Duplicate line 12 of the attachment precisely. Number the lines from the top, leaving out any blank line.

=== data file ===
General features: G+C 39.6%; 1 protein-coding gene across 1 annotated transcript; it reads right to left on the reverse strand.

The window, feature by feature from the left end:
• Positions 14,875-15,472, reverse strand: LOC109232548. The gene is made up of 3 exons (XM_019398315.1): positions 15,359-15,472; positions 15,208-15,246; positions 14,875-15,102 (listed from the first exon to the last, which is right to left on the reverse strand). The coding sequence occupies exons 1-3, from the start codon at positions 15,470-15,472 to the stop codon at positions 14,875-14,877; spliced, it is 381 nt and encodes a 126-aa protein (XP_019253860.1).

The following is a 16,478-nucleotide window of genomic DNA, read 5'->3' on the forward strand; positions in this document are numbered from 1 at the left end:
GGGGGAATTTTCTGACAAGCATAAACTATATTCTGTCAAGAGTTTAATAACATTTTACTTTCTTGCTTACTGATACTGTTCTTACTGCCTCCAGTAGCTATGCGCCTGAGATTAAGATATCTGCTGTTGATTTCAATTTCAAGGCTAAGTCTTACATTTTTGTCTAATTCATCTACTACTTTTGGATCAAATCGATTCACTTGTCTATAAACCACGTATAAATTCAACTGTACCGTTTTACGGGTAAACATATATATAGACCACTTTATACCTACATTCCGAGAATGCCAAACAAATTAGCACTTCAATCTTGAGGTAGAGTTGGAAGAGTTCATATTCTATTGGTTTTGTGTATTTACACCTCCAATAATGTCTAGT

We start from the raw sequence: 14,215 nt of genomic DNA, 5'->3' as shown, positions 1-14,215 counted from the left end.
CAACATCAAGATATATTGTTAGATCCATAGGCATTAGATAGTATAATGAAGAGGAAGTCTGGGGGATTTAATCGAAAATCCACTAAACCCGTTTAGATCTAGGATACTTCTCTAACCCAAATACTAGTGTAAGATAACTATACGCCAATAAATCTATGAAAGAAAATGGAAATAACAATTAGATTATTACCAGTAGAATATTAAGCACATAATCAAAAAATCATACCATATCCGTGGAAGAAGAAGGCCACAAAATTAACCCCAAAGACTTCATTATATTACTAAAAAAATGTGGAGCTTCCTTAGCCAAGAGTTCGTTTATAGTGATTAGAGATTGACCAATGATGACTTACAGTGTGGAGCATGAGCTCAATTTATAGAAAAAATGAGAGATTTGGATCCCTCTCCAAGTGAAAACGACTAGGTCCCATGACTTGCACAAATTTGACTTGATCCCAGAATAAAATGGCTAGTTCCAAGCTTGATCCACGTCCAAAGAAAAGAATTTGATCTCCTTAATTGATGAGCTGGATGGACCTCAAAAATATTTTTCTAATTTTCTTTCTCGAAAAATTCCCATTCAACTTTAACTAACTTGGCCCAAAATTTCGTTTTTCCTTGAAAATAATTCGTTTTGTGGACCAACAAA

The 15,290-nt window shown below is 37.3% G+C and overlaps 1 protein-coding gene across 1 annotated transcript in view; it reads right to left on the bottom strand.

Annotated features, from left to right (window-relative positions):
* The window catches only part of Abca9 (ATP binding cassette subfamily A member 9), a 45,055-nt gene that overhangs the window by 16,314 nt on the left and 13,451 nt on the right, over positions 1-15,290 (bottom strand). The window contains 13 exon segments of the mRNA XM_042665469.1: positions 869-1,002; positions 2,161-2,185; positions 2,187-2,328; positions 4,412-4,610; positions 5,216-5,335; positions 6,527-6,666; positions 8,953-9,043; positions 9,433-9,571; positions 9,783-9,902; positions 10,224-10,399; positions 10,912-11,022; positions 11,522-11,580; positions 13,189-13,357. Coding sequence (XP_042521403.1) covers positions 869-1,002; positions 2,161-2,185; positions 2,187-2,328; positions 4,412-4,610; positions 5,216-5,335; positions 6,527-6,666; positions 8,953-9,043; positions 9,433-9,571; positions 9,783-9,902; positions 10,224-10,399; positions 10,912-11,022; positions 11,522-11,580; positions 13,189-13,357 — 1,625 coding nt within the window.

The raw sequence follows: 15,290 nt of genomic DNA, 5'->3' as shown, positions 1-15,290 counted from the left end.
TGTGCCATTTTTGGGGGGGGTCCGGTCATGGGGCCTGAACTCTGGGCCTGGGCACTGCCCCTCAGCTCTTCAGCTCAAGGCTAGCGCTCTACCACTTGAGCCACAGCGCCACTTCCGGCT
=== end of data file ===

TGTGCCATTTTTGGGGGGGGTCCGGTCATGGGGCCTGAACTCTGGGCCTGGGCACTGCCCCTCAGCTCTTCAGCTCAAGGCTAGCGCTCTACCACTTGAGCCACAGCGCCACTTCCGGCT